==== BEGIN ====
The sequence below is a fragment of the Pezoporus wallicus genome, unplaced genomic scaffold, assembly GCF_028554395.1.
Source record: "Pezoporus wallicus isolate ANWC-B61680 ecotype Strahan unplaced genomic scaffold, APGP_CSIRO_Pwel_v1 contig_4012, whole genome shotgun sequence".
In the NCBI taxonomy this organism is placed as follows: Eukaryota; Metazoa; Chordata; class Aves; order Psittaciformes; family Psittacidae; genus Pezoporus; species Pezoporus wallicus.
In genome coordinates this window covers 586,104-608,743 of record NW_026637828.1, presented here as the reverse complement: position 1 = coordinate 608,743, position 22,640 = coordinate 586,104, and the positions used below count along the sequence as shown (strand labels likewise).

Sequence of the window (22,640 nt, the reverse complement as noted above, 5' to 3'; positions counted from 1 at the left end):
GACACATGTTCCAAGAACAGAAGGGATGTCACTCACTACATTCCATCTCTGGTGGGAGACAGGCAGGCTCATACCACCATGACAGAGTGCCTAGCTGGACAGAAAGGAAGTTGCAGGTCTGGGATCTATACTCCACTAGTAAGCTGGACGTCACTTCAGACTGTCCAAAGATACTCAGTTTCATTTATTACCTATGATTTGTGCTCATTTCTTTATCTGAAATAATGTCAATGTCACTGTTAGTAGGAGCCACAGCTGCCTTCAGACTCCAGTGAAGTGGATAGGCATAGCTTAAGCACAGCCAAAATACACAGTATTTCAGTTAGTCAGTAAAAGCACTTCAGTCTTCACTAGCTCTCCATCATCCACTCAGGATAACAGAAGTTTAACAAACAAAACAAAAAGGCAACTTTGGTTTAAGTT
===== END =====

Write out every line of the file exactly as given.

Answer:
The sequence below is a fragment of the Pezoporus wallicus genome, unplaced genomic scaffold, assembly GCF_028554395.1.
Source record: "Pezoporus wallicus isolate ANWC-B61680 ecotype Strahan unplaced genomic scaffold, APGP_CSIRO_Pwel_v1 contig_4012, whole genome shotgun sequence".
In the NCBI taxonomy this organism is placed as follows: Eukaryota; Metazoa; Chordata; class Aves; order Psittaciformes; family Psittacidae; genus Pezoporus; species Pezoporus wallicus.
In genome coordinates this window covers 586,104-608,743 of record NW_026637828.1, presented here as the reverse complement: position 1 = coordinate 608,743, position 22,640 = coordinate 586,104, and the positions used below count along the sequence as shown (strand labels likewise).

Sequence of the window (22,640 nt, the reverse complement as noted above, 5' to 3'; positions counted from 1 at the left end):
GACACATGTTCCAAGAACAGAAGGGATGTCACTCACTACATTCCATCTCTGGTGGGAGACAGGCAGGCTCATACCACCATGACAGAGTGCCTAGCTGGACAGAAAGGAAGTTGCAGGTCTGGGATCTATACTCCACTAGTAAGCTGGACGTCACTTCAGACTGTCCAAAGATACTCAGTTTCATTTATTACCTATGATTTGTGCTCATTTCTTTATCTGAAATAATGTCAATGTCACTGTTAGTAGGAGCCACAGCTGCCTTCAGACTCCAGTGAAGTGGATAGGCATAGCTTAAGCACAGCCAAAATACACAGTATTTCAGTTAGTCAGTAAAAGCACTTCAGTCTTCACTAGCTCTCCATCATCCACTCAGGATAACAGAAGTTTAACAAACAAAACAAAAAGGCAACTTTGGTTTAAGTT